One of the staff members said that he saw Michael the previous night at around 11:15 p.m. Based on the time that Annie said that she saw the man in the yard, that would have given Michael only 15 minutes to get to his house and kill his parents. The detectives knew that there was no way the killer was Michael. He never could have made it to the Swartzs' home that quickly.
Cool, Calm and Overly HelpfulAll of the paramedics, police and the detectives held the same impression of Larry on the day that they found the Swartzs' bodies. For a kid who had just found his parents murdered, he was amazingly cool and calm, to the point of appearing disconnected to the horror that had gone on inside his house.
The detectives were also suspicious of his attempt to make Michael look like a suspect. There was also the batch of papers concerning Michael's legal problems, which had conveniently (too conveniently) been left in open view in the living room.
A Confidential ConfessionThree days after his parents' funeral, Larry confessed to his lawyers that he was the killer.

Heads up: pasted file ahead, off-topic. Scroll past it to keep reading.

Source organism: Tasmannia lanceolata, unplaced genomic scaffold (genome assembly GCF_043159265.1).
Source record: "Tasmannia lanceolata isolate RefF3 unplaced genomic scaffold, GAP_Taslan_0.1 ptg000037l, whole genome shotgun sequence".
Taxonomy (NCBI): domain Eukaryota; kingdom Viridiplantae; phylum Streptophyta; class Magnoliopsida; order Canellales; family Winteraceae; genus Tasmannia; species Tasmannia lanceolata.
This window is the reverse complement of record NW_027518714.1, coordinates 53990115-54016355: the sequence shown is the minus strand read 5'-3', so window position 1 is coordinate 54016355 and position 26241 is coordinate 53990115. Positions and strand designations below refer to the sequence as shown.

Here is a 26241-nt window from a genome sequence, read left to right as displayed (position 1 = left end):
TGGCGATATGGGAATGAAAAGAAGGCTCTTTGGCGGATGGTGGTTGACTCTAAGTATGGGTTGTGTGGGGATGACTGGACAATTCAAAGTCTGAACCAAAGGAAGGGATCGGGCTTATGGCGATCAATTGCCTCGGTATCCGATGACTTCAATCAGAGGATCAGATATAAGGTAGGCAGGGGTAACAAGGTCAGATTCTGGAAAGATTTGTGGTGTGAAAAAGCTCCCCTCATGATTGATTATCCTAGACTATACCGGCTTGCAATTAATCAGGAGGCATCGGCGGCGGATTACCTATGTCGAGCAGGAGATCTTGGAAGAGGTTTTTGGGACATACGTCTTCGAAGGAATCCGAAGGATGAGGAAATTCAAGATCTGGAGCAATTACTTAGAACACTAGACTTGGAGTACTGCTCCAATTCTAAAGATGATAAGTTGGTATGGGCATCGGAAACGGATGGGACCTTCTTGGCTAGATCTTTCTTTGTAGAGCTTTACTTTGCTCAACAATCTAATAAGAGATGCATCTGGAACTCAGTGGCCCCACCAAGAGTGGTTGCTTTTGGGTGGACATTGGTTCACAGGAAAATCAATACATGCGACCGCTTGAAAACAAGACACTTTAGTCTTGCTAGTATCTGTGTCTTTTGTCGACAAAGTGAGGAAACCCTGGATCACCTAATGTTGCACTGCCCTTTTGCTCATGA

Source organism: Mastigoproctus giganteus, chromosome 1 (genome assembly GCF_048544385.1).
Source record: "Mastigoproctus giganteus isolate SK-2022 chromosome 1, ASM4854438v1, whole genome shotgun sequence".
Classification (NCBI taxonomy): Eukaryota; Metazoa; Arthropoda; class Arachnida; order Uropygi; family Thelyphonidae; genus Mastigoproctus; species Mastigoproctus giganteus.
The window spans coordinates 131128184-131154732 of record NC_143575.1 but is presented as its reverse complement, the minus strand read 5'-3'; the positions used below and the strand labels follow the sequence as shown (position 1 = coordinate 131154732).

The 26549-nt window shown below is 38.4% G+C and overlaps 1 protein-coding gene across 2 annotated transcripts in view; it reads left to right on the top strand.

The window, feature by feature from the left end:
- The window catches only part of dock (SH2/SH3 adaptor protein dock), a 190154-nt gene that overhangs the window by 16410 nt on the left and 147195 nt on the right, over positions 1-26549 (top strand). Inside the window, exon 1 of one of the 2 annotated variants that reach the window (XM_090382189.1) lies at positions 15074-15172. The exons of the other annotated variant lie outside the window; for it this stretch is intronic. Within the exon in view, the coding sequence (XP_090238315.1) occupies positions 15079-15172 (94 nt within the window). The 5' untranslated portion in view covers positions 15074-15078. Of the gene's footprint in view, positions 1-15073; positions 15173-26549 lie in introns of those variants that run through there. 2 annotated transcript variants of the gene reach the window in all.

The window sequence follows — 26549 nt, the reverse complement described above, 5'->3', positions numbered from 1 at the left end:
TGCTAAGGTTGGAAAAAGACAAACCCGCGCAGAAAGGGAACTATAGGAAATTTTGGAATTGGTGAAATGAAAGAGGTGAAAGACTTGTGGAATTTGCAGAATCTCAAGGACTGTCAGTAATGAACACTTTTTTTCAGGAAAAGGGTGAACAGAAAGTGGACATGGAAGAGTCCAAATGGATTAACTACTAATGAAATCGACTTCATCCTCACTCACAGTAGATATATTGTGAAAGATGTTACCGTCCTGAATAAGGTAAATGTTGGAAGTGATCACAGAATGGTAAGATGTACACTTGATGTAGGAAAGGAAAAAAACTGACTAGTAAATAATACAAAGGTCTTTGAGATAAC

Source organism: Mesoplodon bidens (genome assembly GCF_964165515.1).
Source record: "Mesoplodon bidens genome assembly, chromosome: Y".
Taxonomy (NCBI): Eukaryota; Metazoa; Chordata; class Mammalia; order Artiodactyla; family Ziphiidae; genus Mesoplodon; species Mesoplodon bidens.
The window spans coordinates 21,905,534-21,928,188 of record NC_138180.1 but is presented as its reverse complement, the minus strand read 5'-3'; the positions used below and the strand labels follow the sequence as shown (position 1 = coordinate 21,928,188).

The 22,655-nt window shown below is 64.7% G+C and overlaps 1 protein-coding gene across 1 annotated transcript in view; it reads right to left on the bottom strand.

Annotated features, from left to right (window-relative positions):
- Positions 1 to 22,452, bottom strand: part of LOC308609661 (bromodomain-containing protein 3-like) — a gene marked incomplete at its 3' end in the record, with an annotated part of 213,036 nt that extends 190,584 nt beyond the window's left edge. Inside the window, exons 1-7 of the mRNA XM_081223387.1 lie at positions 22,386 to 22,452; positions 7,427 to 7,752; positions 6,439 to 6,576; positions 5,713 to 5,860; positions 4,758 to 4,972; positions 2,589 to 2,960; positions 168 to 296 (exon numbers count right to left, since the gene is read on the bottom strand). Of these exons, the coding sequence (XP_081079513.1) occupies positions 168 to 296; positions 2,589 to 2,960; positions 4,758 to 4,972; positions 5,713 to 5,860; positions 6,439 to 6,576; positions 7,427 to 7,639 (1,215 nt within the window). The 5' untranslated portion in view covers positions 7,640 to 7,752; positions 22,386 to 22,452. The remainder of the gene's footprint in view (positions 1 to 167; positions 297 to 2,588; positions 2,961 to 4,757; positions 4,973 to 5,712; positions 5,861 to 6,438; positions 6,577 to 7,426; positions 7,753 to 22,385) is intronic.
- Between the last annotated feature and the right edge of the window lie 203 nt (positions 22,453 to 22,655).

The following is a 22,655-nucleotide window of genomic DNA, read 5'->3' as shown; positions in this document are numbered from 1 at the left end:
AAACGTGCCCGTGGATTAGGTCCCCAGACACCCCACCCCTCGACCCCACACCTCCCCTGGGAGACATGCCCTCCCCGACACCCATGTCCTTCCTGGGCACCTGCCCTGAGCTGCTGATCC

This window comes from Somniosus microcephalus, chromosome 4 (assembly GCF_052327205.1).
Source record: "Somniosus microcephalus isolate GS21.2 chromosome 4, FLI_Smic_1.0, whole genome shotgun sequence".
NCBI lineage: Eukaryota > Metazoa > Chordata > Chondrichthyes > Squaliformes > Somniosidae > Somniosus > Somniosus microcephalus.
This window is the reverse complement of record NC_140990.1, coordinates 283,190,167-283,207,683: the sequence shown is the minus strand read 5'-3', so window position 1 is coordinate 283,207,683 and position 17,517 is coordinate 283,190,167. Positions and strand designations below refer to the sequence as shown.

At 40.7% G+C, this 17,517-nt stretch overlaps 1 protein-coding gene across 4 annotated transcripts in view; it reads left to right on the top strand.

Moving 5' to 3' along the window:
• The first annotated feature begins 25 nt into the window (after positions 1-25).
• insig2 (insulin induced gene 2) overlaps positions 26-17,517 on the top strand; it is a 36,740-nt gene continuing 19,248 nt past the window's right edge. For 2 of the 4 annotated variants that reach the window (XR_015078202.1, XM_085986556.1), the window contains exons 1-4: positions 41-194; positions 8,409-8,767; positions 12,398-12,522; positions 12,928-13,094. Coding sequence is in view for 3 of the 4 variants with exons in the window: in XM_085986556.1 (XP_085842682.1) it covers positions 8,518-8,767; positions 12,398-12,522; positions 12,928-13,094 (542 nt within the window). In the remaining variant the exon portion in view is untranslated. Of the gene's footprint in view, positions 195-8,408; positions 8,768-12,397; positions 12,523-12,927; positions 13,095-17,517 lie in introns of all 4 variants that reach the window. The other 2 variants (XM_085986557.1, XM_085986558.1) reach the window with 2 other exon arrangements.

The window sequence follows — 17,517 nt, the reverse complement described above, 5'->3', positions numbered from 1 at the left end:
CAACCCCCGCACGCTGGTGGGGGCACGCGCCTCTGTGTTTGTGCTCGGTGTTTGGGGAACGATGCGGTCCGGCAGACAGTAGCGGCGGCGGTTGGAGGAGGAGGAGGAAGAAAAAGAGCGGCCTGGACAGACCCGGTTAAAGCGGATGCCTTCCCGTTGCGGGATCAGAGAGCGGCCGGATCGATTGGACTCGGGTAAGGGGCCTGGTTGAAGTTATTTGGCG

He described the events prior to the attack.
Larry told them about the argument with his mother about the girl he took on the date and about his father getting angry with him over the computer.
He said he went to his bedroom and drank rum and then he went downstairs and passed by his mother who was watching television. She asked him about the tests he had taken at school that day and Larry told her he thought he flunked one, but did okay on his other tests.
According to Larry, Kay's response was sarcastic and belittling. Larry's response to Kay was to pick up a nearby wood-splitting maul and smash it over her head. He then stabbed her multiple times around the neck with a kitchen knife.
Bob came to see what was going on and Larry plunged the knife into his chest. He continued stabbing Bob around his chest and heart multiple times.
Once Bob and Kay were dead, Larry busied himself trying to make it look like a crime that was committed by someone who had broken into the house. Someone like Michael.